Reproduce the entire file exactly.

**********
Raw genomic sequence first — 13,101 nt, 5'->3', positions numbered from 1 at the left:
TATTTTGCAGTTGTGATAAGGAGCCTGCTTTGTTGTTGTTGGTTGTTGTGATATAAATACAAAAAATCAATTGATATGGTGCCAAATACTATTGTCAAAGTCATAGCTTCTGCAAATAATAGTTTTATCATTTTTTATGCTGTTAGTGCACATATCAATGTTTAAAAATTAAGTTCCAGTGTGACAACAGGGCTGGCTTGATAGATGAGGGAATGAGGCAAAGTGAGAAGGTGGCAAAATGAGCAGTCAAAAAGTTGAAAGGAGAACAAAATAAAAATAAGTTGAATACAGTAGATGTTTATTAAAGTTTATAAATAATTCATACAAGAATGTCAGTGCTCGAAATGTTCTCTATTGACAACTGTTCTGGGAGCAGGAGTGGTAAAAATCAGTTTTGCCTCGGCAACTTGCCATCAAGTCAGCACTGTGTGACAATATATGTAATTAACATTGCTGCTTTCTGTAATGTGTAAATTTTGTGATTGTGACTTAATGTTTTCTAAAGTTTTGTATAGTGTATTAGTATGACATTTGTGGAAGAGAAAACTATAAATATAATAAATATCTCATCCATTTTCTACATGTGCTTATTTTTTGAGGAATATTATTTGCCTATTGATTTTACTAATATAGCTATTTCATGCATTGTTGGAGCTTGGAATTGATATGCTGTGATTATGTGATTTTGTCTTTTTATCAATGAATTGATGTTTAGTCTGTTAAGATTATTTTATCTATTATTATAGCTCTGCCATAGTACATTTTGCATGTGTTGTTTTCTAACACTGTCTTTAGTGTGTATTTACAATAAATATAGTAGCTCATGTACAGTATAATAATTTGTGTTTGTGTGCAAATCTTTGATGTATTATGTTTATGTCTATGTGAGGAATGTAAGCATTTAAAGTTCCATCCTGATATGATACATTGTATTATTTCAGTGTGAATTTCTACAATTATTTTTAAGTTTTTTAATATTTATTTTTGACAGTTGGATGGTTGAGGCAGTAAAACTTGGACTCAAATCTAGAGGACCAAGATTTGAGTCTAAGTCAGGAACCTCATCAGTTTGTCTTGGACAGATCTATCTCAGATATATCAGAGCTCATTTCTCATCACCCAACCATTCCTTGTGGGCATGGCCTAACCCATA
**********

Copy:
Raw genomic sequence first — 13,101 nt, 5'->3', positions numbered from 1 at the left:
TATTTTGCAGTTGTGATAAGGAGCCTGCTTTGTTGTTGTTGGTTGTTGTGATATAAATACAAAAAATCAATTGATATGGTGCCAAATACTATTGTCAAAGTCATAGCTTCTGCAAATAATAGTTTTATCATTTTTTATGCTGTTAGTGCACATATCAATGTTTAAAAATTAAGTTCCAGTGTGACAACAGGGCTGGCTTGATAGATGAGGGAATGAGGCAAAGTGAGAAGGTGGCAAAATGAGCAGTCAAAAAGTTGAAAGGAGAACAAAATAAAAATAAGTTGAATACAGTAGATGTTTATTAAAGTTTATAAATAATTCATACAAGAATGTCAGTGCTCGAAATGTTCTCTATTGACAACTGTTCTGGGAGCAGGAGTGGTAAAAATCAGTTTTGCCTCGGCAACTTGCCATCAAGTCAGCACTGTGTGACAATATATGTAATTAACATTGCTGCTTTCTGTAATGTGTAAATTTTGTGATTGTGACTTAATGTTTTCTAAAGTTTTGTATAGTGTATTAGTATGACATTTGTGGAAGAGAAAACTATAAATATAATAAATATCTCATCCATTTTCTACATGTGCTTATTTTTTGAGGAATATTATTTGCCTATTGATTTTACTAATATAGCTATTTCATGCATTGTTGGAGCTTGGAATTGATATGCTGTGATTATGTGATTTTGTCTTTTTATCAATGAATTGATGTTTAGTCTGTTAAGATTATTTTATCTATTATTATAGCTCTGCCATAGTACATTTTGCATGTGTTGTTTTCTAACACTGTCTTTAGTGTGTATTTACAATAAATATAGTAGCTCATGTACAGTATAATAATTTGTGTTTGTGTGCAAATCTTTGATGTATTATGTTTATGTCTATGTGAGGAATGTAAGCATTTAAAGTTCCATCCTGATATGATACATTGTATTATTTCAGTGTGAATTTCTACAATTATTTTTAAGTTTTTTAATATTTATTTTTGACAGTTGGATGGTTGAGGCAGTAAAACTTGGACTCAAATCTAGAGGACCAAGATTTGAGTCTAAGTCAGGAACCTCATCAGTTTGTCTTGGACAGATCTATCTCAGATATATCAGAGCTCATTTCTCATCACCCAACCATTCCTTGTGGGCATGGCCTAACCCATA